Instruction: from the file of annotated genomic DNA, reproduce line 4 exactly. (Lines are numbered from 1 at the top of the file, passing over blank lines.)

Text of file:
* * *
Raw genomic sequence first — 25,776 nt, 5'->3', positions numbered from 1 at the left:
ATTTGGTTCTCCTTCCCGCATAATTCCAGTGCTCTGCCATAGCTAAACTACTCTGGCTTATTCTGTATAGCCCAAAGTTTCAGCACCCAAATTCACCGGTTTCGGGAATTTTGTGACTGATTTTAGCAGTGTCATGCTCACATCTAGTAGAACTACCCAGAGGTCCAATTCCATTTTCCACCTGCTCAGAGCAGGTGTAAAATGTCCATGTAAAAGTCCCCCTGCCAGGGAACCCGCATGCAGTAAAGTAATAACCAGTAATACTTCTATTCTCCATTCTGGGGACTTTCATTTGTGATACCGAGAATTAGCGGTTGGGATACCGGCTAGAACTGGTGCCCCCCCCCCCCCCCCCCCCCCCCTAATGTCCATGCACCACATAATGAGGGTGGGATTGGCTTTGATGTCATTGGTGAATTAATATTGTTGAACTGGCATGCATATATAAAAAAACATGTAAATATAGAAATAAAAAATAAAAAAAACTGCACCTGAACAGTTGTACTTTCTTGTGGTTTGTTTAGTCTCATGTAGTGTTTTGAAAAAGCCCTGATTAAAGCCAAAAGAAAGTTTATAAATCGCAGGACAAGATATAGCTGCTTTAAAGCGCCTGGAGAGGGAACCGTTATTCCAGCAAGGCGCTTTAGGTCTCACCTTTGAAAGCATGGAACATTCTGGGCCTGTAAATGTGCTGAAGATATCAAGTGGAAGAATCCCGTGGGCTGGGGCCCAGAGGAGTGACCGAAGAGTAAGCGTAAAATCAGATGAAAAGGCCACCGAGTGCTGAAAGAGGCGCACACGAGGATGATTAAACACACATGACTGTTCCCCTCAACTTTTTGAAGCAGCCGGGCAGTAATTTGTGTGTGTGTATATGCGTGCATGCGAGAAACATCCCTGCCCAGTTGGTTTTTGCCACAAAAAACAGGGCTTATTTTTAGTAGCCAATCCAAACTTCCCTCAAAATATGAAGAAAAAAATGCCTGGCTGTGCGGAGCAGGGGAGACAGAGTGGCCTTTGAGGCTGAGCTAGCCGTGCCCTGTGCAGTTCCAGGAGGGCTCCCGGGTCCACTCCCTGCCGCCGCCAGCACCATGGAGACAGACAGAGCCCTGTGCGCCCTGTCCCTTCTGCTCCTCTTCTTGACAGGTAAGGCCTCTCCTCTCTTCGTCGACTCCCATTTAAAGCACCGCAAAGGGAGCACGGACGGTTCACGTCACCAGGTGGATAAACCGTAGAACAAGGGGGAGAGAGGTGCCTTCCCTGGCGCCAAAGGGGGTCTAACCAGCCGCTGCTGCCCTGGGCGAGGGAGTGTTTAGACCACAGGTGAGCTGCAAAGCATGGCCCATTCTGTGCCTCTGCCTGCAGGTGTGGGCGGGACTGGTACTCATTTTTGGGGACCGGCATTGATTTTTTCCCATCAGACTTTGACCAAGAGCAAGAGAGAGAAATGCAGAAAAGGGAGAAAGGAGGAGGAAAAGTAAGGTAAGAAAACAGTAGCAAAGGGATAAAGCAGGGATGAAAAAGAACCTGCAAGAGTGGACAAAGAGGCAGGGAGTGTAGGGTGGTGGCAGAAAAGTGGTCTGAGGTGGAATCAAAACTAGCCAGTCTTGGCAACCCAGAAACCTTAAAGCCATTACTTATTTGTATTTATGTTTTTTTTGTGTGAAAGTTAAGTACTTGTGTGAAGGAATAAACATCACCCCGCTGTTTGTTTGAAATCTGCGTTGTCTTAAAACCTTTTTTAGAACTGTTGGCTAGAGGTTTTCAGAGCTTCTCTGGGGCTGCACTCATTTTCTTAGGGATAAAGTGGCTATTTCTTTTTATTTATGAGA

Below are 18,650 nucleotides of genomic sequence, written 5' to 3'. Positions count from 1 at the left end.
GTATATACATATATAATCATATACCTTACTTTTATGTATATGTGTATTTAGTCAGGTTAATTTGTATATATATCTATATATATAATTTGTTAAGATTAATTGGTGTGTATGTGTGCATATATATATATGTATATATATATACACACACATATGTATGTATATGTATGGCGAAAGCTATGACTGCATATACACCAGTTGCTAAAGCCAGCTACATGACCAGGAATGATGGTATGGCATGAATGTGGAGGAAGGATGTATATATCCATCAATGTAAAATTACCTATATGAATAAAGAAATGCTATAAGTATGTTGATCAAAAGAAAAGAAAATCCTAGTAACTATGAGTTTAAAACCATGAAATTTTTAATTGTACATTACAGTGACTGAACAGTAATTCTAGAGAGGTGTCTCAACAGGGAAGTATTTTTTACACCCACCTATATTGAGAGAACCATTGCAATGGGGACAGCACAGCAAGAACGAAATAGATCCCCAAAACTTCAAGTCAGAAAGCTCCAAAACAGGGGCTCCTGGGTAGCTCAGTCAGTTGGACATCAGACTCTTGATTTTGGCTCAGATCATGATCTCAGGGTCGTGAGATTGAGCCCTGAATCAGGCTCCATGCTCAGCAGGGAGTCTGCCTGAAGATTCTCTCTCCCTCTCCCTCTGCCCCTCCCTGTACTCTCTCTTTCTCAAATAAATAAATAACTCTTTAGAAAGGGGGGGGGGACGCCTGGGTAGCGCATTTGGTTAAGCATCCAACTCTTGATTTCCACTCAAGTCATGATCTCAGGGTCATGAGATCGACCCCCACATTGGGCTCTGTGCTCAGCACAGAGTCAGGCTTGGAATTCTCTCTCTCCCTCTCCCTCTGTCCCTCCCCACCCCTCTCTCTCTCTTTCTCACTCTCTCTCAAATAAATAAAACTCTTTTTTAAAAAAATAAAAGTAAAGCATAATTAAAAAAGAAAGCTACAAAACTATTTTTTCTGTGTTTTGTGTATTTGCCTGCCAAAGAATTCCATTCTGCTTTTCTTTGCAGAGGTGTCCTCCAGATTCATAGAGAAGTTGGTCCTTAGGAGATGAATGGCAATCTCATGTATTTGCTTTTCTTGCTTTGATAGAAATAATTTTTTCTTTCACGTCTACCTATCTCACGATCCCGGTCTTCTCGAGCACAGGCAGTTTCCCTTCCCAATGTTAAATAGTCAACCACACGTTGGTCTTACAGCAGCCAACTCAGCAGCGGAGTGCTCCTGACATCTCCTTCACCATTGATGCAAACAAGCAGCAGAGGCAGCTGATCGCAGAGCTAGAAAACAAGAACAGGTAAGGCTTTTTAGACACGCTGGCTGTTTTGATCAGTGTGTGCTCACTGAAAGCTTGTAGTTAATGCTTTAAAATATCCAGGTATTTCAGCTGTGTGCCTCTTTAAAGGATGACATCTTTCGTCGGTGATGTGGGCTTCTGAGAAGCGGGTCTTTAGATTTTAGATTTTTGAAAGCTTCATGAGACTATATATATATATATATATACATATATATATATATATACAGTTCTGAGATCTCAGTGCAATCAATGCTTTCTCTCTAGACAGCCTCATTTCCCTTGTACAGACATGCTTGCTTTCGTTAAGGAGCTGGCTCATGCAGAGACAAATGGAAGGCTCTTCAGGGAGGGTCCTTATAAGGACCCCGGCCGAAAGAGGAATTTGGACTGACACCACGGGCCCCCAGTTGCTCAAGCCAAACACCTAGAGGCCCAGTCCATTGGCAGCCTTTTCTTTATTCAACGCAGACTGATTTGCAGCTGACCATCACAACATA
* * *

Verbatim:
GTATATACATATATAATCATATACCTTACTTTTATGTATATGTGTATTTAGTCAGGTTAATTTGTATATATATCTATATATATAATTTGTTAAGATTAATTGGTGTGTATGTGTGCATATATATATATGTATATATATATACACACACATATGTATGTATATGTATGGCGAAAGCTATGACTGCATATACACCAGTTGCTAAAGCCAGCTACATGACCAGGAATGATGGTATGGCATGAATGTGGAGGAAGGATGTATATATCCATCAATGTAAAATTACCTATATGAATAAAGAAATGCTATAAGTATGTTGATCAAAAGAAAAGAAAATCCTAGTAACTATGAGTTTAAAACCATGAAATTTTTAATTGTACATTACAGTGACTGAACAGTAATTCTAGAGAGGTGTCTCAACAGGGAAGTATTTTTTACACCCACCTATATTGAGAGAACCATTGCAATGGGGACAGCACAGCAAGAACGAAATAGATCCCCAAAACTTCAAGTCAGAAAGCTCCAAAACAGGGGCTCCTGGGTAGCTCAGTCAGTTGGACATCAGACTCTTGATTTTGGCTCAGATCATGATCTCAGGGTCGTGAGATTGAGCCCTGAATCAGGCTCCATGCTCAGCAGGGAGTCTGCCTGAAGATTCTCTCTCCCTCTCCCTCTGCCCCTCCCTGTACTCTCTCTTTCTCAAATAAATAAATAACTCTTTAGAAAGGGGGGGGGGACGCCTGGGTAGCGCATTTGGTTAAGCATCCAACTCTTGATTTCCACTCAAGTCATGATCTCAGGGTCATGAGATCGACCCCCACATTGGGCTCTGTGCTCAGCACAGAGTCAGGCTTGGAATTCTCTCTCTCCCTCTCCCTCTGTCCCTCCCCACCCCTCTCTCTCTCTTTCTCACTCTCTCTCAAATAAATAAAACTCTTTTTTAAAAAAATAAAAGTAAAGCATAATTAAAAAAGAAAGCTACAAAACTATTTTTTCTGTGTTTTGTGTATTTGCCTGCCAAAGAATTCCATTCTGCTTTTCTTTGCAGAGGTGTCCTCCAGATTCATAGAGAAGTTGGTCCTTAGGAGATGAATGGCAATCTCATGTATTTGCTTTTCTTGCTTTGATAGAAATAATTTTTTCTTTCACGTCTACCTATCTCACGATCCCGGTCTTCTCGAGCACAGGCAGTTTCCCTTCCCAATGTTAAATAGTCAACCACACGTTGGTCTTACAGCAGCCAACTCAGCAGCGGAGTGCTCCTGACATCTCCTTCACCATTGATGCAAACAAGCAGCAGAGGCAGCTGATCGCAGAGCTAGAAAACAAGAACAGGTAAGGCTTTTTAGACACGCTGGCTGTTTTGATCAGTGTGTGCTCACTGAAAGCTTGTAGTTAATGCTTTAAAATATCCAGGTATTTCAGCTGTGTGCCTCTTTAAAGGATGACATCTTTCGTCGGTGATGTGGGCTTCTGAGAAGCGGGTCTTTAGATTTTAGATTTTTGAAAGCTTCATGAGACTATATATATATATATATATACATATATATATATATATACAGTTCTGAGATCTCAGTGCAATCAATGCTTTCTCTCTAGACAGCCTCATTTCCCTTGTACAGACATGCTTGCTTTCGTTAAGGAGCTGGCTCATGCAGAGACAAATGGAAGGCTCTTCAGGGAGGGTCCTTATAAGGACCCCGGCCGAAAGAGGAATTTGGACTGACACCACGGGCCCCCAGTTGCTCAAGCCAAACACCTAGAGGCCCAGTCCATTGGCAGCCTTTTCTTTATTCAACGCAGACTGATTTGCAGCTGACCATCACAACATA